Informing our community about where we've come from, and where we're going.  


Eighteenth Century

Father Le Loutre's War began when Edward Cornwallis arrived to establish Halifax with 13 transports on June 21, 1749.[1] By unilaterally establishing Halifax the British were violating earlier treaties with the Mi'kmaq (1726), which were signed after Dummer's War.[2] The British quickly began to build other settlements. To guard against Mi'kmaq, Acadian and French attacks on the new Protestant settlements, British fortifications were erected in Halifax (1749), Dartmouth (1750), Bedford (Fort Sackville) (1751), Lunenburg (1753) and Lawrencetown (1754).

The history of Bedford began when Governor Edward Cornwallis organised his men and began the construction of a road leading to Minas Basin on the Bay of Fundy after establishing the garrison at Halifax. To protect it, he hired John Gorham (military officer) and his Rangers to erect a fort on the shore of Bedford Basin. It was named Fort Sackville after Lionel Sackville, 1st Duke of Dorset.[3] The area around the fort became known as Sackville until the mid-1850s when it became Bedford.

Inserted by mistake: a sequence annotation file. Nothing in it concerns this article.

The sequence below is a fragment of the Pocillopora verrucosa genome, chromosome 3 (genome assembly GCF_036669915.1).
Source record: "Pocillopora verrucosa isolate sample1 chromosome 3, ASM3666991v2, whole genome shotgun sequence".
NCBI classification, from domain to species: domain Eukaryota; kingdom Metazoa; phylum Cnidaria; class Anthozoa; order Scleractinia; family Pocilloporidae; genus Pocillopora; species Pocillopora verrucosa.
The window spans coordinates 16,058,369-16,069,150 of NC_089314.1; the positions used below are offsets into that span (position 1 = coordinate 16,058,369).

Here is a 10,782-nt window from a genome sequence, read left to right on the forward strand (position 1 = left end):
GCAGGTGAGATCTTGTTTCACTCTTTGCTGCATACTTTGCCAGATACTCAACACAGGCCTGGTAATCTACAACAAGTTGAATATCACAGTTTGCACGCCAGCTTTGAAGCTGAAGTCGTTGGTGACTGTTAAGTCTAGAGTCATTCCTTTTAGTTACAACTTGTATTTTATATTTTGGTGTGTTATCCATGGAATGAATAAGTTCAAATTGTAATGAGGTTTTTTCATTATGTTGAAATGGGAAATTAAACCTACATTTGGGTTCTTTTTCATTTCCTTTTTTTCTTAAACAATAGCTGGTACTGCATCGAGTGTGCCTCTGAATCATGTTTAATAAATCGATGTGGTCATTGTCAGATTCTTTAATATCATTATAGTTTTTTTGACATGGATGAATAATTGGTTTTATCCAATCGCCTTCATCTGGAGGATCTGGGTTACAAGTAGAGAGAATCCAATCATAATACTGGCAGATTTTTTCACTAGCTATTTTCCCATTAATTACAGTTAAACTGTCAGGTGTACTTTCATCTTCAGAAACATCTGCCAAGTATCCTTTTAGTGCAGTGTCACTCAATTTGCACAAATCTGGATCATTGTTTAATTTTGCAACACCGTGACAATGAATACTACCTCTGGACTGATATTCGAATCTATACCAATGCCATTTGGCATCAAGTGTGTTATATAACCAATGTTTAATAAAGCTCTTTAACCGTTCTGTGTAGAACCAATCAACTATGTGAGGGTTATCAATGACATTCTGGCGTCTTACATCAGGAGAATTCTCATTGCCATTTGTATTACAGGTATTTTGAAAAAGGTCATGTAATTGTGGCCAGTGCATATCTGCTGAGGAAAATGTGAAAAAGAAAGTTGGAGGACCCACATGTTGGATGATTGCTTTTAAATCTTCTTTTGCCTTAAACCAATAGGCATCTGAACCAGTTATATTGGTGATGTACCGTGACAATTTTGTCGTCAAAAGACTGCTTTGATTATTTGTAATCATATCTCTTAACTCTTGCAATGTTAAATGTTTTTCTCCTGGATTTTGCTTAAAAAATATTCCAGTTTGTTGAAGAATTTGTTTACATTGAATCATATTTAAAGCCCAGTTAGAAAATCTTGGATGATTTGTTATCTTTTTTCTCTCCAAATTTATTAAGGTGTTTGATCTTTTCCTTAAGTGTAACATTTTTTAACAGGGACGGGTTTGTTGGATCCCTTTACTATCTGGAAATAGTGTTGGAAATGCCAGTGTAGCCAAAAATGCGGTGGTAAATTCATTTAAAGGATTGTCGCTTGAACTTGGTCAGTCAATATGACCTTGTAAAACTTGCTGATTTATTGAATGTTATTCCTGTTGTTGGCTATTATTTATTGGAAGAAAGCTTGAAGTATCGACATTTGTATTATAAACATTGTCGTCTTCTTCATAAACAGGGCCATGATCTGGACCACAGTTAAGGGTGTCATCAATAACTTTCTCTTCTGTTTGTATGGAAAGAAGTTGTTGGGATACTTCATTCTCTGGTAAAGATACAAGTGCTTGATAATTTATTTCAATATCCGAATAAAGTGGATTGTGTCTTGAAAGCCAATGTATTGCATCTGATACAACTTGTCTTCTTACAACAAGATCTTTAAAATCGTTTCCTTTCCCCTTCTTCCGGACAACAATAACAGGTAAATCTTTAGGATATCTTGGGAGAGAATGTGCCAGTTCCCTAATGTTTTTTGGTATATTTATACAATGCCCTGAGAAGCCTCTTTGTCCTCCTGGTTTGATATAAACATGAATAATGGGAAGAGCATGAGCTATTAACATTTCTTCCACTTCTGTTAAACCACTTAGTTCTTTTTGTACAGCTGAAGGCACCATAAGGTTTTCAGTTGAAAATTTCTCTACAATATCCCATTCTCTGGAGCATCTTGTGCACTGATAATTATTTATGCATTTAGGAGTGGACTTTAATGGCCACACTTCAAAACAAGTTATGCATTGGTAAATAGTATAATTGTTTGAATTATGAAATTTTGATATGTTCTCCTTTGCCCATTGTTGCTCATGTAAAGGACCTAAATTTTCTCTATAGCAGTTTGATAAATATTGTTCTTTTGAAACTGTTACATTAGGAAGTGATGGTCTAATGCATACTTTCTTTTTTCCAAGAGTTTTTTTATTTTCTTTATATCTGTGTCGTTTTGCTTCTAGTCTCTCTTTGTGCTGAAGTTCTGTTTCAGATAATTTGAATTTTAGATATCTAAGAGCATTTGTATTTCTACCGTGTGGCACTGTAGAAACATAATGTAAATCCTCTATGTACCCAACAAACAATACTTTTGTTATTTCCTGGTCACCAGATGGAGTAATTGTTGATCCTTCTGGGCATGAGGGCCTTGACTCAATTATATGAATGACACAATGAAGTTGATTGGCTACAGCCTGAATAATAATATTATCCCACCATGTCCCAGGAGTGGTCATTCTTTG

In 1752, among the first to receive a large land grant was George Scott in the Fort Sackville area. Joseph Scott, paymaster at the Halifax Garrison in the 1760s received two grants in 1759 and 1765. He built Scott Manor House in 1770.

Nineteenth Century

Anthony Holland established the Acadian Paper Mill on the Basin around 1819 to provide paper to produce the Halifax newspaper Acadian Recorder.

When the railway went through the station named Millview, the Moirs, Son and Co. moved a part of the Moirs Mill factory to Bedford. The Moirs Mill generating station built in the early 1930s to supply the necessary electricity required to run the factory.
The village adopted the name Bedford around 1850. The name is in honour of John Russell, 4th Duke of Bedford and Secretary of State for the colonies in 1749. In 1896 the name became official by an Act of Legislation.

Twentieth Century

Bedford was incorporated as a town on July 1, 1980. On April 1, 1996, Bedford was amalgamated with Halifax, Dartmouth, and Halifax County Municipality to form the Halifax Regional Municipality (HRM) for the municipal level of government however the place name still exist for 911, mail, legal and other services.

Macleans Magazine rated Bedford as being the "Best Community to Live in Canada," in an issue dated March 23, 1997.